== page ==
The recent judgment by the Court of First Instance provides a useful reminder of the principles of the two categories of legal professional privilege (LPP), litigation privilege and legal advice privilege.  


The plaintiff was under an investigation by the Securities and Futures Commission as a result of the company’s delay in disclosing substantial losses from foreign trading contracts. The investigation led to the seizure of thousands of documents and files, which the company argued were all subject to LLP and should therefore be protected from disclosure.

The court restated the law on LLP and made a finding on whether each of the documents in question was entitled to privilege.

Litigation privilege

Litigation privilege protects documents and/or communications from disclosure if they are brought into existence for the sole or dominant purpose of actual or contemplated litigation.

The court emphasised that “litigation must be a real likelihood rather than a mere possibility” before a claim for litigation privilege could succeed. It was held that the seizing of documents marked only the beginning of the investigation, which could not be regarded as being at a stage where litigation was “in real prospect”, and accordingly, the documents were not covered by litigation privilege even though some were marked as “prepared in contemplation of litigation”.

Legal advice privilege

Legal advice privilege applies to communications made in confidence between a client and a lawyer for the purpose of giving or obtaining legal advice, notwithstanding whether or not litigation is in contemplation. Legal advice, in this context, is not confined to advising on legal issues, but also includes advice as to what should prudently and sensibly be done in the relevant legal context.

The court referred to the landmark case in the area, Three Rivers District Council v Bank of England (No 5) [2004] 3 WLR 1274 which set out the restrictive definition of “client” for the purpose of legal advice privilege. It was decided in Three Rivers that “client” was only limited to those employees in the legal department delegated with the task of instructing or communicating with the company’s external lawyers, while all the other remaining employees in the company would be regarded as “third parties”.

Applying the law laid down in Three Rivers, the court ruled that the communications made with or by employees other than those employed in the plaintiff’s in-house legal department would not be privileged, even if those communications were intended for submission to the legal advisors or prepared at the request of the plaintiff or its legal advisors.

It should also be noted that in-house legal advisors, at times, carried out other managerial or administrative duties. In such circumstances, communications made by them in that capacity would not be protected by privilege.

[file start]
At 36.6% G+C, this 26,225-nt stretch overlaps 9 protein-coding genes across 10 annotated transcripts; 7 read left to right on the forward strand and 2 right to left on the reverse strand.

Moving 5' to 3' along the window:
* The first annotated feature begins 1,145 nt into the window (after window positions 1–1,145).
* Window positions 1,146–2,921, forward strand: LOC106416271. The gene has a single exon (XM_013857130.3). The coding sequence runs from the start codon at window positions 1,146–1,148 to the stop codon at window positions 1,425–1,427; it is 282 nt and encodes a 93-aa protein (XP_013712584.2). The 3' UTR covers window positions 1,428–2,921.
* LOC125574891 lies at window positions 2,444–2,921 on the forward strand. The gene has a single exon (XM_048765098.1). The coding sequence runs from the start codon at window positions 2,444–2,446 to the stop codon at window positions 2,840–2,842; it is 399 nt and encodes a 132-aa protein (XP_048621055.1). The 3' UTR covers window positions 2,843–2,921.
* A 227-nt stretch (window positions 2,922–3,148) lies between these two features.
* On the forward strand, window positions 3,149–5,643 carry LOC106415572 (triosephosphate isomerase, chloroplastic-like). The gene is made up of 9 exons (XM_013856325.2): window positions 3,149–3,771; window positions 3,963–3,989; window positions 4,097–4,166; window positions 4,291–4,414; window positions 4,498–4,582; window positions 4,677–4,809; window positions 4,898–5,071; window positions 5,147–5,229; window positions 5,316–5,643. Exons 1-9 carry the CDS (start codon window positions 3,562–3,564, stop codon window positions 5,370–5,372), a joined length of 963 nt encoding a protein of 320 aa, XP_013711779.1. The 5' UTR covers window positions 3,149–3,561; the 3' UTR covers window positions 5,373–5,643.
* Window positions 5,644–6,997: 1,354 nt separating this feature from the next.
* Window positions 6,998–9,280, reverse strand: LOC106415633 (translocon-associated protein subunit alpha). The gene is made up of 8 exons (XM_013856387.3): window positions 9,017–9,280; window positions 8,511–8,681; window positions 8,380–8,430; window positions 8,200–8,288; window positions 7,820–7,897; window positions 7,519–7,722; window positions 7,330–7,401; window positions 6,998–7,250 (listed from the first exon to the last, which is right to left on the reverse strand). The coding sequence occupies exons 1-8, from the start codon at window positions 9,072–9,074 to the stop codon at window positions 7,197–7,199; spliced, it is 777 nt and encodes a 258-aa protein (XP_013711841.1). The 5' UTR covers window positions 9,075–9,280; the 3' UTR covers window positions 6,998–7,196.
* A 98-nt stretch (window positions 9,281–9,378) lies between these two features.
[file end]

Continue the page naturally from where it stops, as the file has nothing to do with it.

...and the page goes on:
Categories of documents not subject to LLP

The court ruled on the following categories of documents which could not be protected by LLP, documents:

  1. unrelated to legal advice, containing a reference only to the fact that legal advice was being sought/obtained, or working drafts without input of legal advice;  
  2. relating to the gathering of information from other employees not belonging to the legal department;
  3. relating to the gathering/receipt of information from, or provision to third parties external to the plaintiff;  
  4. including disclosure of legal advice circulated to employees outside the legal department, to third parties external to the plaintiff in circumstances which constituted a waiver of LLP, or documents generated as a result of or amended consequently upon the legal advice;  
  5. not generated or created by the plaintiff, with the result that the plaintiff was not entitled to assert privilege.


This case succinctly summarises Hong Kong’s approach on LLP. It can be seen from the judgment that the application of LLP is restrictive. In a medico-legal contect, hospitals and medical clinics should take note that any correspondence, document or report produced for the purpose of investigations and/or inquiries may not be able to invoke litigation privilege. Before a claim for this class of privilege can succeed, litigation must have already been commenced or there must be a real likelihood of litigation.

As for legal advice privilege, protection from disclosure can easily be lost if privileged documents are sent to employees not regarded as a client. In order to benefit from this category of privilege, it is advisable for hospitals and medical clinics to identify from the very beginning employees in their organisation as a client. Then communication containing legal advice should only go through the client for the purpose of claiming legal advice privilege.